What kind of world do you want to create? Have you read a book that emphasized beauty and hope and light, even while tackling tough topics? Why do we need both sorts of books?









123 views12 comments

Recent Posts

See All

12 Comments


Saraina Whitney
Mar 18

Oh my goodness, I LOVE this post!! "And, really, there are almost-perfect moments in real life, if we take time to enjoy them." YES. THANK YOU. And I completely agree, I believe Anne of Green Gables was realistic and didn't just ignore all the darker elements of Anne's story/backstory/character, but the

focus was looking beyond that. (Katja phrased it so well!) Now I'm wanting to reread AOGG. It's the perfect spring read. XD

Like
Unknown member
Mar 18
Replying to

Thank you so much, Saraina! I’m so glad you enjoyed it!! <3 Have fun rereading AOGG. ;)


~Katja

Like

Stephanie Chittle
Mar 18

I began to watch Anne with an E, but I stopped after a while. Just as many modern films and books today, the series concentrates a little too much on what many would call woke subject matter. (I'm trying to be as sensitive as possible given that I am not being sensitive.) Basically the portrayal of homosexuality was not in line with my values (just for the record, I believe everyone is equal, but that doesn't mean sin is okay). Also, it was historically inaccurate to some extent, although I don't feel like going into that. All to say that it's kind of been taken away from its original purpose -- to tell Anne's story -- and made to serve…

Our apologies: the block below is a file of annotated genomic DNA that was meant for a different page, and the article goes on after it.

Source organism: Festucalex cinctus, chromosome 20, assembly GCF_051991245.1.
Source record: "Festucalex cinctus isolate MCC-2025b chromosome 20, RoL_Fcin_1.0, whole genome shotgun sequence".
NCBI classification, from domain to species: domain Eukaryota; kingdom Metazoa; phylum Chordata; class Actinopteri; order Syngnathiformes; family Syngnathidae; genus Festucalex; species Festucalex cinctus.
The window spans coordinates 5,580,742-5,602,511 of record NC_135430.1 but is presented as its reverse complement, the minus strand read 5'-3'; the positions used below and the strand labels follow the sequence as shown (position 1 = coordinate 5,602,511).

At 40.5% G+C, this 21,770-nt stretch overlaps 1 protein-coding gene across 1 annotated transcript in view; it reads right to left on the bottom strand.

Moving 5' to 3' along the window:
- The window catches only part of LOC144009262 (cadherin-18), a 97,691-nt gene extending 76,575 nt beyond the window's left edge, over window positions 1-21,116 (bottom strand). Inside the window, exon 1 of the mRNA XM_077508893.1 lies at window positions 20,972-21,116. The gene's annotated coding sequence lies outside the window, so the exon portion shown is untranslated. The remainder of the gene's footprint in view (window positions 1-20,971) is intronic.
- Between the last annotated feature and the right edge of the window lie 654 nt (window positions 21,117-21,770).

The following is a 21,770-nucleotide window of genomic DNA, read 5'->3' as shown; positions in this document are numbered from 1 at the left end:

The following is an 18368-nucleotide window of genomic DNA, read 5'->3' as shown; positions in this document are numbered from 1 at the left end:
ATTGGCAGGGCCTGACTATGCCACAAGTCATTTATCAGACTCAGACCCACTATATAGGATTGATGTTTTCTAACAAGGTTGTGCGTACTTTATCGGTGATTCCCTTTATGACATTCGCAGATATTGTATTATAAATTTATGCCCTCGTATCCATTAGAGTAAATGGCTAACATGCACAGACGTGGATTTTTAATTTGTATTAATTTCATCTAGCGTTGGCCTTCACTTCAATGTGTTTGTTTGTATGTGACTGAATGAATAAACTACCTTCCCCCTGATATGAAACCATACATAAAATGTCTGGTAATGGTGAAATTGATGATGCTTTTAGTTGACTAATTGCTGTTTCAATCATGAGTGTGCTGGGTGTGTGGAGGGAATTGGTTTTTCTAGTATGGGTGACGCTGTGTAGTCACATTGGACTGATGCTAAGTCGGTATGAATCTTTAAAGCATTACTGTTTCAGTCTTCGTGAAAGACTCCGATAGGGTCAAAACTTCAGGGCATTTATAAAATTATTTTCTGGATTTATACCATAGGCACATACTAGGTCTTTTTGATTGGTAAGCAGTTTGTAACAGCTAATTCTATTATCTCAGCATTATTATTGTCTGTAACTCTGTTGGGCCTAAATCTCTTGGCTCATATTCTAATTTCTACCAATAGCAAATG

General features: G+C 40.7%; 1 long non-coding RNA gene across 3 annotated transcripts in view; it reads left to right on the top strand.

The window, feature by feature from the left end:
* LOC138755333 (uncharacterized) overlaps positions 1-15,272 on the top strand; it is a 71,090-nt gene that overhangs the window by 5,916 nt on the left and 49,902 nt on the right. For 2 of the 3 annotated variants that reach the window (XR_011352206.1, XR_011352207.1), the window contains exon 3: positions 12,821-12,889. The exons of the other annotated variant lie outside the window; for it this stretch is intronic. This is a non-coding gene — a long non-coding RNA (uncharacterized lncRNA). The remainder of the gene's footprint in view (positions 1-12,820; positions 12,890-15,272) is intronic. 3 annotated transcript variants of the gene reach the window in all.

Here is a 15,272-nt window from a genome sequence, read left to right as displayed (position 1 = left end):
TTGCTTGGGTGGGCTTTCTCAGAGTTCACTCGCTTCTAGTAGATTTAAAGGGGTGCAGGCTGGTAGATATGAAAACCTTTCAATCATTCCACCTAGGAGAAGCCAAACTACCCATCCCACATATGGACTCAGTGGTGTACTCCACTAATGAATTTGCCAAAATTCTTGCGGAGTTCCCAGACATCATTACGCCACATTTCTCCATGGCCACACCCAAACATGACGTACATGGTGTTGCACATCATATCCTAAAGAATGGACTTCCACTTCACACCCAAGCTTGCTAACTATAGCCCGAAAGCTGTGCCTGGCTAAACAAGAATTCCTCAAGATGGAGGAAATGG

Like
Unknown member
Mar 18
Replying to

Thanks for weighing in, Stephanie! I appreciate hearing about the show from someone who’s watched it. :) I agree with your last line a lot—that was my impression of the show, and why I’m not really interested in watching it. ;P


~Katja

Like

Unknown member
Mar 18

Thanks so much for having me, Grace!! I loved doing this. <3


~Katja

Like
Grace A. Johnson
Grace A. Johnson
Mar 21
Replying to

Thank you!! It was such a pleasure! <3

Like

Eloise Thom
Mar 18

Oh, this is so absolutely lovely and truly inspiring! I think it is exactly what I needed to read just now 🤍(Now I really want to reread Anne of Green Gables!) Thank you so much Grace and Katja!

Like
Unknown member
Mar 18
Replying to

Aw, thank you so much, Eloise! I’m so glad it resonated with you. <3


~Katja

Like

A.M. Revere
Mar 18

Anne with an E definitely seems different than the original. One I do recommend however for both of you girl, is the three Anne of Green Gables movies from PBS (with Ella Ballentine playing Anne). They are so wholesome and beautiful. I own them and watch them often!

Like
Unknown member
Mar 18
Replying to

Thanks, girl!! I’ll have to check that out!


~Katja

Like

subscribe for more

thank you for subscribing!

bottom of page